Should I Blanket My Horse

Every winter, horse people produce copious amounts of literature on whether or not you should blanket your horse.  I have friends who insist you should never blanket a horse and others who insist all horses should be blanketed under certain temps.  The reality is much more complicated.  Like everything in the horse world, it depends on your horse and the situation.

Horses are built to survive in the cold, but the reality of living with horses is that our very relationship with them is unnatural.  We create unnatural situations but helping to keep horses healthy that would have been weeded out by natural selection in the wild.  We create unnatural situations by clipping our horses or using lights to keep their coats slick, so they can be show-ready as late as November or as early as February.  It’s only fair that we respond by making sure we keep them warm!

My gelding is an excellent example of this.  He has terrible teeth.  He’s 11 and has had three teeth pulled so far.  If he were in the wild, he would have starved to death two years ago.  Instead, my vet keeps up his teeth, and I keep him blanketed in freezing temperatures, since he can’t consume enough hay to keep himself warm.  My mare on the other hand almost never gets a blanket. I just shovel the hay in her direction, and she does just fine.

I’ve included the full size image below of the the poster Auburn Agriculture offers.  I highly recommend following the link and paying the $15 for a full-size laminated poster for your barn.  For me, it helps my non-equestrian husband figure out whether or not he should blanket the horses when he’s responsible for bringing them in.  For larger barns, this poster can guide less experienced horsemen/women in figuring it out.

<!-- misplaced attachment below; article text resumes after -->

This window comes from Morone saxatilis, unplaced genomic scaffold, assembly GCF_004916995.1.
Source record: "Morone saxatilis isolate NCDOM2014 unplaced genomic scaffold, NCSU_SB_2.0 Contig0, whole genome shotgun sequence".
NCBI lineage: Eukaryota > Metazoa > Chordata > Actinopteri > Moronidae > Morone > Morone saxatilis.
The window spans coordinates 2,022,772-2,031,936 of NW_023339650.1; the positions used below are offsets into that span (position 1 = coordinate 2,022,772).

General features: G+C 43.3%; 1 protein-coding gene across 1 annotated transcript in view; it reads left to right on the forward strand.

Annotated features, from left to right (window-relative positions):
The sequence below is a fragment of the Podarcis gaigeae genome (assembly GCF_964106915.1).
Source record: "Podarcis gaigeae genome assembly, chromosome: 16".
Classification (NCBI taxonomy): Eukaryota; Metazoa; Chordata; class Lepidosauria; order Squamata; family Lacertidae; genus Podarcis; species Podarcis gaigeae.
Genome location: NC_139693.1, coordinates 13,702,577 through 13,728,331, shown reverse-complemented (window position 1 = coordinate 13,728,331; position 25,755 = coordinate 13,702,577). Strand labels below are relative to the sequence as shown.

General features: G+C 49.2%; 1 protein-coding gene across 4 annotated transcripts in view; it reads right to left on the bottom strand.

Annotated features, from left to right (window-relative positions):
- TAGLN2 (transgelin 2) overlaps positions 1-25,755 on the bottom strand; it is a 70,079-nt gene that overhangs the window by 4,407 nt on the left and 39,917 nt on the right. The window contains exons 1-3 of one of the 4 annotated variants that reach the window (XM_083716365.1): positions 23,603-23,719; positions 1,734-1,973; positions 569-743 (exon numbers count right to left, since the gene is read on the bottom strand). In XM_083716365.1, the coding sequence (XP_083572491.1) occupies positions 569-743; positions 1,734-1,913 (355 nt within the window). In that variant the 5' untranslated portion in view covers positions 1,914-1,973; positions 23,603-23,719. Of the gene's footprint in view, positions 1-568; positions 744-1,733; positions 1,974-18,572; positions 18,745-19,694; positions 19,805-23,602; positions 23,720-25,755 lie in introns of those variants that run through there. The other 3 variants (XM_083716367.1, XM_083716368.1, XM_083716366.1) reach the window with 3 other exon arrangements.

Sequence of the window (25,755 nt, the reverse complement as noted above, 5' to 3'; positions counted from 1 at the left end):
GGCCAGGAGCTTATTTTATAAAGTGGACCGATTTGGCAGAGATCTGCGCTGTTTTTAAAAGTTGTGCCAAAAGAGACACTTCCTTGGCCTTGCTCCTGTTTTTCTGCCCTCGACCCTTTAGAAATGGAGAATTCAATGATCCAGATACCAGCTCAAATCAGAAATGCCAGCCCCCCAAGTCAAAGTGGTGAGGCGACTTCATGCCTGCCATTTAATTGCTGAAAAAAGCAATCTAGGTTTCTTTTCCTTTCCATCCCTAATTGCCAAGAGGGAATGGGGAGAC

I highly recommend reading To Blanket or Not To Blanket from Colorado State University’s vet school, which gives a great overview of basics. Equus Magazine Blanketing Q & A provides some great basics as well.  Perhaps the best article online I’ve found is Thermoregulation in horses in a cold time of year.  It’s lengthy but gives the reader an in-depth look at the science behind whether or not to blanket. Natalija Aleksandrova includes her sources if you want to dig a little deeper.

Understanding Hay Quality – Part II

Last week in Understanding Hay Quality – Part I, we looked at hay quality standards. This week, we’re looking at maturity, species and variety, leafiness, and harvesting. For more information visit Purdue University’s Hay Information Page, which is the source of the information in this post.

Maturity
Plant maturity can be determined by the amount of seed heads of grasses or the flowers of legumes present at the time of harvest. As forage progress through seedhead and flower bud development, the concentration of structural carbohydrates and lignin increases and crude protein decreases. The structural carbohydrates are partially digested by the bacteria in the horse’s lower gut, but lignin is not digested at all. For each percent lignin increases, the digestibility of the forage dry matter decreases three to four percent.